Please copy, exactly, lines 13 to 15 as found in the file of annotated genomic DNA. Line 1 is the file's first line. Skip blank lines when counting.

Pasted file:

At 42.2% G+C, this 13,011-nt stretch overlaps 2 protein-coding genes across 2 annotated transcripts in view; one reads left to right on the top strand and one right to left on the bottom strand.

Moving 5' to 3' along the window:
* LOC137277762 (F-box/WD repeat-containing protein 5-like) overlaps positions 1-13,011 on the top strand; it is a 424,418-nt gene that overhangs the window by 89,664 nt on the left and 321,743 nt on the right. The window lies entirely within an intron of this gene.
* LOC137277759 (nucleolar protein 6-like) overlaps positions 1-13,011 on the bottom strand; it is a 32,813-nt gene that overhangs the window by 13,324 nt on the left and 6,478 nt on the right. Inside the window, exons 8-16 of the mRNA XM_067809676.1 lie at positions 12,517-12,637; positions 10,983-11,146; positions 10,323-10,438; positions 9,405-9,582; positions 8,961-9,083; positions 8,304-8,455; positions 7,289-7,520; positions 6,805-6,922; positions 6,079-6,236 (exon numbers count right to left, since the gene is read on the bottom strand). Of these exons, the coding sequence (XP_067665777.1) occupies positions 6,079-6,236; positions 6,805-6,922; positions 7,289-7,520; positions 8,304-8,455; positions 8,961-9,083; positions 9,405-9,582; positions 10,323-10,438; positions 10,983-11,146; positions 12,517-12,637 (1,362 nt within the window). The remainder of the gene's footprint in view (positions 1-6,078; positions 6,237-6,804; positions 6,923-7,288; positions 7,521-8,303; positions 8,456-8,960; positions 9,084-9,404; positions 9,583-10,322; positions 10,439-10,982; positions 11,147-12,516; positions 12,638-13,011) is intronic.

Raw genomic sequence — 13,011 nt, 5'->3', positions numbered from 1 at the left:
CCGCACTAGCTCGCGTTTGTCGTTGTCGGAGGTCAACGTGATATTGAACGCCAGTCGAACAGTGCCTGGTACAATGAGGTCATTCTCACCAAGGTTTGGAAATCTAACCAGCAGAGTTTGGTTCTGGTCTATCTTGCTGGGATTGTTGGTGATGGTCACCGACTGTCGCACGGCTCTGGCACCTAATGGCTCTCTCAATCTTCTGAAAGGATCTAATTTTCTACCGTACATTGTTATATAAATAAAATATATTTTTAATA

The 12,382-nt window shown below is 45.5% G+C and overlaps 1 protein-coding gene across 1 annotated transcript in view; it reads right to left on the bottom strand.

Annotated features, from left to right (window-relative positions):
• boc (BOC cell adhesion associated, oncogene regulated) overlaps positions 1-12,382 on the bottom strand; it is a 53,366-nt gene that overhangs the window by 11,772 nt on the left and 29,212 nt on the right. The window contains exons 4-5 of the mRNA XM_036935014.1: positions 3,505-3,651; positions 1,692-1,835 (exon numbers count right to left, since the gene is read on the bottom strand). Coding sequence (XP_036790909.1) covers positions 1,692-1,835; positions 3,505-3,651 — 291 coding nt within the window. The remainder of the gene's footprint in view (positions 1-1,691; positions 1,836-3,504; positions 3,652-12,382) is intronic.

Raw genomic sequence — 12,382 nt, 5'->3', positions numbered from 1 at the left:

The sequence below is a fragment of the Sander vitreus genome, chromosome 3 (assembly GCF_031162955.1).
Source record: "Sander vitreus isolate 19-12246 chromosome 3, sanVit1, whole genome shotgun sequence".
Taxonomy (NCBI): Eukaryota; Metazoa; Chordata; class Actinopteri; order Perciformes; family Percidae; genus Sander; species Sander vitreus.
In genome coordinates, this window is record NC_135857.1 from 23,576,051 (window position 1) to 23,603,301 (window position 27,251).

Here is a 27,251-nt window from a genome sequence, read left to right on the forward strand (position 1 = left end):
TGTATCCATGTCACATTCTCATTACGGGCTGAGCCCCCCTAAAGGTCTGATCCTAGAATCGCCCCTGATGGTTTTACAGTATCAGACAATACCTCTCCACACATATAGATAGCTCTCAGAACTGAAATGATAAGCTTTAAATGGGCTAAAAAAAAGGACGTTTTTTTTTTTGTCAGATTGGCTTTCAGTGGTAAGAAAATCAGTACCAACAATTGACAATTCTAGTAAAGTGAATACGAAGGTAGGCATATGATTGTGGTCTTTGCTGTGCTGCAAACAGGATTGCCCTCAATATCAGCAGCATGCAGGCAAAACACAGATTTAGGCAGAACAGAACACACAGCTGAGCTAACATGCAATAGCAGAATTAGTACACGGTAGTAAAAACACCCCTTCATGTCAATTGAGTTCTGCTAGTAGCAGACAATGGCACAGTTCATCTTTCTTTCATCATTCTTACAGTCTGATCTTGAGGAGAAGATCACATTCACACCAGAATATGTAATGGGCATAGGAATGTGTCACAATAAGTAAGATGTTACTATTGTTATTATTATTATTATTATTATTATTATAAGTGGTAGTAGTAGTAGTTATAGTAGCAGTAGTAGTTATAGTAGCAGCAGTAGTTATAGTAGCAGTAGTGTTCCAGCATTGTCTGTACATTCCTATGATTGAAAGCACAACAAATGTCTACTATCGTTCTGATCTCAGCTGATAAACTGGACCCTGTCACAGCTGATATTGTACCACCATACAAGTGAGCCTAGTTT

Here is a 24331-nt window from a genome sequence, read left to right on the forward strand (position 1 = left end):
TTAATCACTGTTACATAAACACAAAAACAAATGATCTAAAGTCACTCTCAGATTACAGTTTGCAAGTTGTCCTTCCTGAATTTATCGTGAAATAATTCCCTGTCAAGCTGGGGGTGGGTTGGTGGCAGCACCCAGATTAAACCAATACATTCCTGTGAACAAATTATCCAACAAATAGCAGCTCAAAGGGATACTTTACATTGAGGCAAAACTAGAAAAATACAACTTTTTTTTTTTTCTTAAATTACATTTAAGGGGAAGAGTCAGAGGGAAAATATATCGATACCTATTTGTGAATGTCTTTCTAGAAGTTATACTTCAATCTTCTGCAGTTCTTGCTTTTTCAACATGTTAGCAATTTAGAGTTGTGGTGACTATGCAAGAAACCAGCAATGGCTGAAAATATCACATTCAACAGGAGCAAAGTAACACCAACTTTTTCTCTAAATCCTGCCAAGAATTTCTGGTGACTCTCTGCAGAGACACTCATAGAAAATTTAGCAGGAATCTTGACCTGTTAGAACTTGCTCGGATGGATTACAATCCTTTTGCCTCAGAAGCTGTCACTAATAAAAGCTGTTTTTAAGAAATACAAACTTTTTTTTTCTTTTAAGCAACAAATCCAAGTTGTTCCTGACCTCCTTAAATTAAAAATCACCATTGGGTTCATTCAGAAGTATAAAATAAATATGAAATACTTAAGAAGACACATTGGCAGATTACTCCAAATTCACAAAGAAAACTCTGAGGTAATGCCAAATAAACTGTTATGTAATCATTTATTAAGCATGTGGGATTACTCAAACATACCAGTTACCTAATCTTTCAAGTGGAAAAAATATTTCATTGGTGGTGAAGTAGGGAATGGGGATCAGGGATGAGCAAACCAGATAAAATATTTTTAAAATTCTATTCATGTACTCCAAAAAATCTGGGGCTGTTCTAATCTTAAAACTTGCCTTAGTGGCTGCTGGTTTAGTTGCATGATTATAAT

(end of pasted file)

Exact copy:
Taxonomy (NCBI): Eukaryota; Metazoa; Chordata; class Actinopteri; order Perciformes; family Percidae; genus Sander; species Sander vitreus.
In genome coordinates, this window is record NC_135857.1 from 23,576,051 (window position 1) to 23,603,301 (window position 27,251).

Here is a 27,251-nt window from a genome sequence, read left to right on the forward strand (position 1 = left end):